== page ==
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Top 3 Freelancing Websites

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Need a work from home job but afraid of being scammed? This is one of the many concerns shared by people all over the world, who want to become freelancers but not sure where to begin. Well, this article is all about shedding light on a few of the most popular unpaid freelancing websites around. Unpaid here means that you can offer your skills to anyone around the world without paying any subscription or registration fees, at least not unless you want to. Are you ready? Let’s get started.

 

Fiverr

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One of the most popular freelancing websites, Fiverr allows you to sell your services online at a base fee of…you guessed it…five dollars. That might seem like a small amount but with gig extras and the ability to create multiple or custom orders, that $5 can quickly turn into much bigger amounts. It is a pretty simple platform where you set up a profile and create several gigs (skills you’re offering) so that people can find you and hire you. You may also bid on jobs posted by clients, proposing an amount to do the job in the process. There is no charge to sign up for Fiverr, nor is there a subscription fee to pay, so you don’t need to pay anything to get on or maintain your account. However, for every sale you make, Fiverr takes a small percentage. In other words, Fiverr only takes money from you if you make money, and this fee is partly used to maintain the website. Sounds pretty fair, right?

 

Upwork

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Previously known as Odesk and now merged with Elance (another freelancing site), Upwork is a bit more formal than Fiverr. That’s because you have to provide your educational background and employment history when setting up your profile on the site. Also, you don’t set up gigs on Upwork, you get hired by browsing through the thousands of jobs posted by clients from all over the world and sending proposals to the ones you like. With all that, you won’t need to pay anything to sign up or send proposals. You get a set amount of free connects that you can use to make proposals, you only pay if you want more connects than the amount you have been given, which is highly unlikely. You may also be asked to upgrade your profile to a paid account in order to receive more benefits but that is entirely up to you and doesn’t determine whether you get work or not. Like Fiverr, Upwork will only take money from you after you have gotten paid for a job and the amount is usually 10% of your sales, along with a small transaction fee to transfer your money to a Master Card.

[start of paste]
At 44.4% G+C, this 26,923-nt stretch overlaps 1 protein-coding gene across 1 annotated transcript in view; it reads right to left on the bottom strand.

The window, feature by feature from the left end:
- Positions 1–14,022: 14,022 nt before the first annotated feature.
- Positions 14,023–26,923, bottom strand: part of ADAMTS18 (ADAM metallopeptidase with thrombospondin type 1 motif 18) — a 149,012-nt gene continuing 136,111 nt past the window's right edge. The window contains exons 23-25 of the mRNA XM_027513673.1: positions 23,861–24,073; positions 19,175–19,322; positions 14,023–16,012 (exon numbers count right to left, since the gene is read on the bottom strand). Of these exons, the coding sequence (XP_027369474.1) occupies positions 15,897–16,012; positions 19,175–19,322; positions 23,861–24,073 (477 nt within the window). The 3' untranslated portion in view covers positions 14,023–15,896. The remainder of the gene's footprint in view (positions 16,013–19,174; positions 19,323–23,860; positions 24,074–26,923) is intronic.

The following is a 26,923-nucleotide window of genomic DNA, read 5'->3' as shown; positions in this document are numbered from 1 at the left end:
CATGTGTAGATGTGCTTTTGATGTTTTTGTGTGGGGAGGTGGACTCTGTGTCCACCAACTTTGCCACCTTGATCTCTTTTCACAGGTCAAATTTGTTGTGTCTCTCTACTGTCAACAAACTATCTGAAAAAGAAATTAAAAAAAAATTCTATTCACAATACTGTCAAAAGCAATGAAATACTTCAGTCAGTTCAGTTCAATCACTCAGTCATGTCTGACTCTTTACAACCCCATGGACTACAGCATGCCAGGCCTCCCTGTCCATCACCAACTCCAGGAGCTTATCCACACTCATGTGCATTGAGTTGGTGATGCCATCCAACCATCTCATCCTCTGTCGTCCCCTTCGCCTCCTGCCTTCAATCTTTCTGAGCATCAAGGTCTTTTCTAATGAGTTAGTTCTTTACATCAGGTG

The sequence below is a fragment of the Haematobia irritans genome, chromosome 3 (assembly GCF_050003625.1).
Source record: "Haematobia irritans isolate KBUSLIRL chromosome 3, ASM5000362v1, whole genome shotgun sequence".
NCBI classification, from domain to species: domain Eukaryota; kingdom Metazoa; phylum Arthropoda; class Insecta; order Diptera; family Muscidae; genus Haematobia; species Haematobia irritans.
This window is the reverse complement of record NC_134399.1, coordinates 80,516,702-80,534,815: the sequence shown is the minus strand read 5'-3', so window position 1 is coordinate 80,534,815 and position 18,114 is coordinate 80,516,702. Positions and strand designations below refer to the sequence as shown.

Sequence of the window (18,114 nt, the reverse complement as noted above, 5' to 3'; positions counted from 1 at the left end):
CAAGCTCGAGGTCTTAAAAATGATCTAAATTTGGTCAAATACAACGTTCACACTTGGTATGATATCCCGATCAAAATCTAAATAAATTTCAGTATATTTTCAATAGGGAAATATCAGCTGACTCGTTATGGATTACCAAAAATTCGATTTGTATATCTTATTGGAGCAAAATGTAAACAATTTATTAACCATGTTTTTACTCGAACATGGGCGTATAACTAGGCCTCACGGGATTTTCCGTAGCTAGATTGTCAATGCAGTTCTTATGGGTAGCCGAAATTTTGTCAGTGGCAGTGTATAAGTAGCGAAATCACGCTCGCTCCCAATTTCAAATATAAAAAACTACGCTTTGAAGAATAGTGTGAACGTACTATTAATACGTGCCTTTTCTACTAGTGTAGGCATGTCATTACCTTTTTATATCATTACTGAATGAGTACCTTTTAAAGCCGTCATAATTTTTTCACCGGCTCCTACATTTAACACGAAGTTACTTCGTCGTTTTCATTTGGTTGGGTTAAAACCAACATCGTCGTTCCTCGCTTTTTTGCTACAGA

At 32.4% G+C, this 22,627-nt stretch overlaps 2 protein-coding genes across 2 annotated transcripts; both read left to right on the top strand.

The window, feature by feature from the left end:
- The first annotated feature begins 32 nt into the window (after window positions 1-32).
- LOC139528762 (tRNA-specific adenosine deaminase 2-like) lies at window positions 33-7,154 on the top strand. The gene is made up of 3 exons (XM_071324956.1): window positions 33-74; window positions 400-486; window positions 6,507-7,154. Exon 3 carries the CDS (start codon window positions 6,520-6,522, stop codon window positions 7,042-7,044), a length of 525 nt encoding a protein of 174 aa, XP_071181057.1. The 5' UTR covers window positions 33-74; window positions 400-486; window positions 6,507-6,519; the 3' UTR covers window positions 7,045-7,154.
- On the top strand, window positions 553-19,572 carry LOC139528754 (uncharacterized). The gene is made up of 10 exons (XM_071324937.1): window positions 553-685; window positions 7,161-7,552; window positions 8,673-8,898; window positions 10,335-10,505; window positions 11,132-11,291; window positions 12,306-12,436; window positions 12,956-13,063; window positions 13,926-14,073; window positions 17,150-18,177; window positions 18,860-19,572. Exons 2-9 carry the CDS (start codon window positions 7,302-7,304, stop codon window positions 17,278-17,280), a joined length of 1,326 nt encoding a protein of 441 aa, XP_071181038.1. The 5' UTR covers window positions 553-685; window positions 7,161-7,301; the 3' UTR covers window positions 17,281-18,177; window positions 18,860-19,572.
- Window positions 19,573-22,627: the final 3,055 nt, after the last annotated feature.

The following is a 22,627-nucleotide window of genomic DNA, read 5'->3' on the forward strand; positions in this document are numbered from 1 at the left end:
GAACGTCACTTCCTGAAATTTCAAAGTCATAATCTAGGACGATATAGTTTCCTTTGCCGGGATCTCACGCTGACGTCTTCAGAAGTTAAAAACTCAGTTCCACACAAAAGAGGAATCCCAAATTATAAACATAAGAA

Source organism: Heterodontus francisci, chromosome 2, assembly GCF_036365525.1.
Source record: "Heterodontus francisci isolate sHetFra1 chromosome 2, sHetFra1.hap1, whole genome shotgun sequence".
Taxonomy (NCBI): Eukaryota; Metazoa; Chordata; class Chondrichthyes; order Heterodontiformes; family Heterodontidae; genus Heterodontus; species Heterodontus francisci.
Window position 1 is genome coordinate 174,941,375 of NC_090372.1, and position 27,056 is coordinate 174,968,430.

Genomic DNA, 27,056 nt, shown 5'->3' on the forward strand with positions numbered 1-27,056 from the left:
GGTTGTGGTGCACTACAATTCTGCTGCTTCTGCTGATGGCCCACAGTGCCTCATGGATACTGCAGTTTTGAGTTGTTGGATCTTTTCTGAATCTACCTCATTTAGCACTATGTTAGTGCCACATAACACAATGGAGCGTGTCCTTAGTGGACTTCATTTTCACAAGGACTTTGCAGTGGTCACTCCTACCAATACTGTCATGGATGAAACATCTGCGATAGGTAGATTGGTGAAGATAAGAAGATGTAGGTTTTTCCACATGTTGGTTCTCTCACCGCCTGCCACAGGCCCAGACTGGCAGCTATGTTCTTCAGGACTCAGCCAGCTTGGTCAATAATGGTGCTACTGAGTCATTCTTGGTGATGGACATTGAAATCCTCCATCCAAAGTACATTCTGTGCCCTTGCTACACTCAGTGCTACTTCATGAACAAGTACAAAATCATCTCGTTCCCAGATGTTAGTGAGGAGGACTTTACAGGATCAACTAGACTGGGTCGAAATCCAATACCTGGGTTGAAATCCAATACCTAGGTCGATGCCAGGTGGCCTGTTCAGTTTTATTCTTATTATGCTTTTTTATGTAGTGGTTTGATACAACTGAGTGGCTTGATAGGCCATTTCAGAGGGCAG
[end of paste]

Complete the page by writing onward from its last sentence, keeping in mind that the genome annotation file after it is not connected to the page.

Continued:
Freelancer

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This is one of the oldest players in the freelancing marketplace and, subsequently, one of the largest. Freelancer is quite similar to Upwork in how you create and set up your profile. The bidding process is also similar, where you see jobs you like and send proposals. You may also bid on contests, which are posted by employers from time to time, or post a particular service that you offer. There is no fee required to sign up or send proposals; you’re only charged when you get paid for a job and the fee is 10%, regardless of whether it is an hourly or fixed price job. Additionally, if you post a service and it is purchased by a client, you will be charged 20% of the amount paid by the client. You may also choose to sign up for certain membership packages where you are charged a monthly fee for additional benefits but that is entirely up to you and does not affect your chances of landing jobs. There are quite a few other unpaid freelancing sites out there you can explore but the three listed above are among the most popular, especially if you’re just starting out in the world of freelancing. Check them out and let us know your experience. You can also share your experience with us if you’re already using a freelancing website to make money.

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